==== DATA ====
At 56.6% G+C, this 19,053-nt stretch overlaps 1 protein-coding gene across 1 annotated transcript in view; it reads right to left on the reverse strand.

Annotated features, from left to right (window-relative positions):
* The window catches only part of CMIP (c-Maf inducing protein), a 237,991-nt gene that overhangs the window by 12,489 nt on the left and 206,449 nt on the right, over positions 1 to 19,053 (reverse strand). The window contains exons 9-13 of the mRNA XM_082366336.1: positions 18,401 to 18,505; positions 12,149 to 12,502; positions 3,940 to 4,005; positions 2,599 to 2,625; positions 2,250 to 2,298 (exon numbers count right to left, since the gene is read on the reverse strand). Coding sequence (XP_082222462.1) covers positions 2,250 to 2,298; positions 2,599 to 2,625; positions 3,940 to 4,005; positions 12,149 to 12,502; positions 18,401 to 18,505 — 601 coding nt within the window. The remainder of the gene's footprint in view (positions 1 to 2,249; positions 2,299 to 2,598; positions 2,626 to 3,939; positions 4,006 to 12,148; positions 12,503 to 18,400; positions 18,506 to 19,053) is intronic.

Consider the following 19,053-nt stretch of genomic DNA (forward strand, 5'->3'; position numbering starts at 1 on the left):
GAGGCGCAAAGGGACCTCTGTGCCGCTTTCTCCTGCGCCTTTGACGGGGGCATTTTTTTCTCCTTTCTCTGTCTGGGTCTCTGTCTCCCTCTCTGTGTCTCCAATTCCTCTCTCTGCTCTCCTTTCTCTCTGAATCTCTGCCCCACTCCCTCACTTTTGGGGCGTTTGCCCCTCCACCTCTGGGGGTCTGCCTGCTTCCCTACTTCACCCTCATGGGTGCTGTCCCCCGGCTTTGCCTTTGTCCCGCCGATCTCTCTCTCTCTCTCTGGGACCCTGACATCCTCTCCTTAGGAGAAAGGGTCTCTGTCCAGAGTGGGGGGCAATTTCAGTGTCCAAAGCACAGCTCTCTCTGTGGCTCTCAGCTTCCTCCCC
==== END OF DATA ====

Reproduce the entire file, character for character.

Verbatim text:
At 56.6% G+C, this 19,053-nt stretch overlaps 1 protein-coding gene across 1 annotated transcript in view; it reads right to left on the reverse strand.

Annotated features, from left to right (window-relative positions):
* The window catches only part of CMIP (c-Maf inducing protein), a 237,991-nt gene that overhangs the window by 12,489 nt on the left and 206,449 nt on the right, over positions 1 to 19,053 (reverse strand). The window contains exons 9-13 of the mRNA XM_082366336.1: positions 18,401 to 18,505; positions 12,149 to 12,502; positions 3,940 to 4,005; positions 2,599 to 2,625; positions 2,250 to 2,298 (exon numbers count right to left, since the gene is read on the reverse strand). Coding sequence (XP_082222462.1) covers positions 2,250 to 2,298; positions 2,599 to 2,625; positions 3,940 to 4,005; positions 12,149 to 12,502; positions 18,401 to 18,505 — 601 coding nt within the window. The remainder of the gene's footprint in view (positions 1 to 2,249; positions 2,299 to 2,598; positions 2,626 to 3,939; positions 4,006 to 12,148; positions 12,503 to 18,400; positions 18,506 to 19,053) is intronic.

Consider the following 19,053-nt stretch of genomic DNA (forward strand, 5'->3'; position numbering starts at 1 on the left):
GAGGCGCAAAGGGACCTCTGTGCCGCTTTCTCCTGCGCCTTTGACGGGGGCATTTTTTTCTCCTTTCTCTGTCTGGGTCTCTGTCTCCCTCTCTGTGTCTCCAATTCCTCTCTCTGCTCTCCTTTCTCTCTGAATCTCTGCCCCACTCCCTCACTTTTGGGGCGTTTGCCCCTCCACCTCTGGGGGTCTGCCTGCTTCCCTACTTCACCCTCATGGGTGCTGTCCCCCGGCTTTGCCTTTGTCCCGCCGATCTCTCTCTCTCTCTCTGGGACCCTGACATCCTCTCCTTAGGAGAAAGGGTCTCTGTCCAGAGTGGGGGGCAATTTCAGTGTCCAAAGCACAGCTCTCTCTGTGGCTCTCAGCTTCCTCCCC